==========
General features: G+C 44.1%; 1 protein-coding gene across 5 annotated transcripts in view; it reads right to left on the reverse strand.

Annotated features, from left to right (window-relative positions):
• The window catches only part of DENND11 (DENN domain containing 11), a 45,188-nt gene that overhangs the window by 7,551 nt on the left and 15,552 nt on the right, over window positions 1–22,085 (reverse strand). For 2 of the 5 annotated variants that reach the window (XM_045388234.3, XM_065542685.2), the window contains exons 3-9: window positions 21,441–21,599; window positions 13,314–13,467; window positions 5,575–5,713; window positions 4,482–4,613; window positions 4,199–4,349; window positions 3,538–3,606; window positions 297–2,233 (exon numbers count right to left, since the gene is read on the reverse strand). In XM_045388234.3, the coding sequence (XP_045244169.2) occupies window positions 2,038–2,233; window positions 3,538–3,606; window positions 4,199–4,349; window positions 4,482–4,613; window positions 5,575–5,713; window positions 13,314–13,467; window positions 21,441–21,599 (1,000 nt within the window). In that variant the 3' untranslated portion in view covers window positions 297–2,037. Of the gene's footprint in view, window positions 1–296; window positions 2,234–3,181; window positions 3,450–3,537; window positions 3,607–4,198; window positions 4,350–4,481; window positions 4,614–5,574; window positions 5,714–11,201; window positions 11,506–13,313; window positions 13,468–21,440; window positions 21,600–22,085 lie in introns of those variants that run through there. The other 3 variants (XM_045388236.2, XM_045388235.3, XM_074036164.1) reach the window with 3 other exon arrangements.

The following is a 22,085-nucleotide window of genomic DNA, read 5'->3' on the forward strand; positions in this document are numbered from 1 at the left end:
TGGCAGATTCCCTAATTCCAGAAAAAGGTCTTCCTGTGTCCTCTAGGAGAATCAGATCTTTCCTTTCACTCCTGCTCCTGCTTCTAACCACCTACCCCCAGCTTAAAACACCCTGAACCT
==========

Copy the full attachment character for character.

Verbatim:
General features: G+C 44.1%; 1 protein-coding gene across 5 annotated transcripts in view; it reads right to left on the reverse strand.

Annotated features, from left to right (window-relative positions):
• The window catches only part of DENND11 (DENN domain containing 11), a 45,188-nt gene that overhangs the window by 7,551 nt on the left and 15,552 nt on the right, over window positions 1–22,085 (reverse strand). For 2 of the 5 annotated variants that reach the window (XM_045388234.3, XM_065542685.2), the window contains exons 3-9: window positions 21,441–21,599; window positions 13,314–13,467; window positions 5,575–5,713; window positions 4,482–4,613; window positions 4,199–4,349; window positions 3,538–3,606; window positions 297–2,233 (exon numbers count right to left, since the gene is read on the reverse strand). In XM_045388234.3, the coding sequence (XP_045244169.2) occupies window positions 2,038–2,233; window positions 3,538–3,606; window positions 4,199–4,349; window positions 4,482–4,613; window positions 5,575–5,713; window positions 13,314–13,467; window positions 21,441–21,599 (1,000 nt within the window). In that variant the 3' untranslated portion in view covers window positions 297–2,037. Of the gene's footprint in view, window positions 1–296; window positions 2,234–3,181; window positions 3,450–3,537; window positions 3,607–4,198; window positions 4,350–4,481; window positions 4,614–5,574; window positions 5,714–11,201; window positions 11,506–13,313; window positions 13,468–21,440; window positions 21,600–22,085 lie in introns of those variants that run through there. The other 3 variants (XM_045388236.2, XM_045388235.3, XM_074036164.1) reach the window with 3 other exon arrangements.

The following is a 22,085-nucleotide window of genomic DNA, read 5'->3' on the forward strand; positions in this document are numbered from 1 at the left end:
TGGCAGATTCCCTAATTCCAGAAAAAGGTCTTCCTGTGTCCTCTAGGAGAATCAGATCTTTCCTTTCACTCCTGCTCCTGCTTCTAACCACCTACCCCCAGCTTAAAACACCCTGAACCT